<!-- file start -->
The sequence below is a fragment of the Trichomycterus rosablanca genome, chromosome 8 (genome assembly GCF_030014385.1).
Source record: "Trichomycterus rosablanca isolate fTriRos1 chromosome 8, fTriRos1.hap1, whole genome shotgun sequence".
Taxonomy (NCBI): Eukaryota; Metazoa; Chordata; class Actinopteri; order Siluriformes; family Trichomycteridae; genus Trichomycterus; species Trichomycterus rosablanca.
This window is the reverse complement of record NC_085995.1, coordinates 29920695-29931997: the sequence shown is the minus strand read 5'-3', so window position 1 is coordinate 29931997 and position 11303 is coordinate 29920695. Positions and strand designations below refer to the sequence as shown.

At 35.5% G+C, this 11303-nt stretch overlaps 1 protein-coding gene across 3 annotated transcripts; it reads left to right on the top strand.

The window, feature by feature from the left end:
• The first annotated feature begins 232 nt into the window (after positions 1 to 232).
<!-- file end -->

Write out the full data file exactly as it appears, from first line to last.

The sequence below is a fragment of the Trichomycterus rosablanca genome, chromosome 8 (genome assembly GCF_030014385.1).
Source record: "Trichomycterus rosablanca isolate fTriRos1 chromosome 8, fTriRos1.hap1, whole genome shotgun sequence".
Taxonomy (NCBI): Eukaryota; Metazoa; Chordata; class Actinopteri; order Siluriformes; family Trichomycteridae; genus Trichomycterus; species Trichomycterus rosablanca.
This window is the reverse complement of record NC_085995.1, coordinates 29920695-29931997: the sequence shown is the minus strand read 5'-3', so window position 1 is coordinate 29931997 and position 11303 is coordinate 29920695. Positions and strand designations below refer to the sequence as shown.

At 35.5% G+C, this 11303-nt stretch overlaps 1 protein-coding gene across 3 annotated transcripts; it reads left to right on the top strand.

The window, feature by feature from the left end:
• The first annotated feature begins 232 nt into the window (after positions 1 to 232).